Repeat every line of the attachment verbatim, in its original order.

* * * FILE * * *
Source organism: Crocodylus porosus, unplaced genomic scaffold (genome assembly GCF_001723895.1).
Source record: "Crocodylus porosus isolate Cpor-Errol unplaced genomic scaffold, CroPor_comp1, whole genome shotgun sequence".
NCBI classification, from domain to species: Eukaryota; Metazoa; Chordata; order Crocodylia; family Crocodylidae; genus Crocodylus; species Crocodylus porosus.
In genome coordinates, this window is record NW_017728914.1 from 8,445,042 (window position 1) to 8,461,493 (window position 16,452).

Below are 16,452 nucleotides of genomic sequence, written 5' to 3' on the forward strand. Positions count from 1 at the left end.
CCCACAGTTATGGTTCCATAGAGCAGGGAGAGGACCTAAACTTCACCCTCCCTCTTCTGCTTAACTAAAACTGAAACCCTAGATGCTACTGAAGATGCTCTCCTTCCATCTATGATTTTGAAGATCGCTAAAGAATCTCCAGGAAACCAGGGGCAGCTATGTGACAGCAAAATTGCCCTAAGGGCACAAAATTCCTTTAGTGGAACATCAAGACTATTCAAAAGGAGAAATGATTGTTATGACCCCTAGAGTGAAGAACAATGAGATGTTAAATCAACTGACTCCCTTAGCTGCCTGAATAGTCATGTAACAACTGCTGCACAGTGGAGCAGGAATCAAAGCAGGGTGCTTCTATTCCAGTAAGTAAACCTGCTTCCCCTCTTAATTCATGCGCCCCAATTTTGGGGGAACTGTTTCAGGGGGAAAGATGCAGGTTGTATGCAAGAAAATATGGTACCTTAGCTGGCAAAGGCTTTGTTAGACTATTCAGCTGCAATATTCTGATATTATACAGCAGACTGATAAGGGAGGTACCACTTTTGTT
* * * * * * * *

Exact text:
Source organism: Crocodylus porosus, unplaced genomic scaffold (genome assembly GCF_001723895.1).
Source record: "Crocodylus porosus isolate Cpor-Errol unplaced genomic scaffold, CroPor_comp1, whole genome shotgun sequence".
NCBI classification, from domain to species: Eukaryota; Metazoa; Chordata; order Crocodylia; family Crocodylidae; genus Crocodylus; species Crocodylus porosus.
In genome coordinates, this window is record NW_017728914.1 from 8,445,042 (window position 1) to 8,461,493 (window position 16,452).

Below are 16,452 nucleotides of genomic sequence, written 5' to 3' on the forward strand. Positions count from 1 at the left end.
CCCACAGTTATGGTTCCATAGAGCAGGGAGAGGACCTAAACTTCACCCTCCCTCTTCTGCTTAACTAAAACTGAAACCCTAGATGCTACTGAAGATGCTCTCCTTCCATCTATGATTTTGAAGATCGCTAAAGAATCTCCAGGAAACCAGGGGCAGCTATGTGACAGCAAAATTGCCCTAAGGGCACAAAATTCCTTTAGTGGAACATCAAGACTATTCAAAAGGAGAAATGATTGTTATGACCCCTAGAGTGAAGAACAATGAGATGTTAAATCAACTGACTCCCTTAGCTGCCTGAATAGTCATGTAACAACTGCTGCACAGTGGAGCAGGAATCAAAGCAGGGTGCTTCTATTCCAGTAAGTAAACCTGCTTCCCCTCTTAATTCATGCGCCCCAATTTTGGGGGAACTGTTTCAGGGGGAAAGATGCAGGTTGTATGCAAGAAAATATGGTACCTTAGCTGGCAAAGGCTTTGTTAGACTATTCAGCTGCAATATTCTGATATTATACAGCAGACTGATAAGGGAGGTACCACTTTTGTT